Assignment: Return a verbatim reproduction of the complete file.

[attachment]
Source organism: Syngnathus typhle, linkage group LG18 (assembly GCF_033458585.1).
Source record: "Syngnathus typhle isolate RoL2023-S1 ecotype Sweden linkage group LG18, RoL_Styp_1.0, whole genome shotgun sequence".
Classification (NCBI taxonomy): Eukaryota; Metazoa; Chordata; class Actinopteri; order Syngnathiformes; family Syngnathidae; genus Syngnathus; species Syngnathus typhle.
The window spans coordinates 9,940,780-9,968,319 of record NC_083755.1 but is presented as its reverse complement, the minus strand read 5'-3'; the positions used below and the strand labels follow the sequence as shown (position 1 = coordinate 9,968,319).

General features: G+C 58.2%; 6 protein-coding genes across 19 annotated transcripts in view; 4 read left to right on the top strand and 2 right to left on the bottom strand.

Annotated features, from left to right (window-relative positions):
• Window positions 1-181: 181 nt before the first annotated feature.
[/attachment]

Source organism: Syngnathus typhle, linkage group LG18 (assembly GCF_033458585.1).
Source record: "Syngnathus typhle isolate RoL2023-S1 ecotype Sweden linkage group LG18, RoL_Styp_1.0, whole genome shotgun sequence".
Classification (NCBI taxonomy): Eukaryota; Metazoa; Chordata; class Actinopteri; order Syngnathiformes; family Syngnathidae; genus Syngnathus; species Syngnathus typhle.
The window spans coordinates 9,940,780-9,968,319 of record NC_083755.1 but is presented as its reverse complement, the minus strand read 5'-3'; the positions used below and the strand labels follow the sequence as shown (position 1 = coordinate 9,968,319).

General features: G+C 58.2%; 6 protein-coding genes across 19 annotated transcripts in view; 4 read left to right on the top strand and 2 right to left on the bottom strand.

Annotated features, from left to right (window-relative positions):
• Window positions 1-181: 181 nt before the first annotated feature.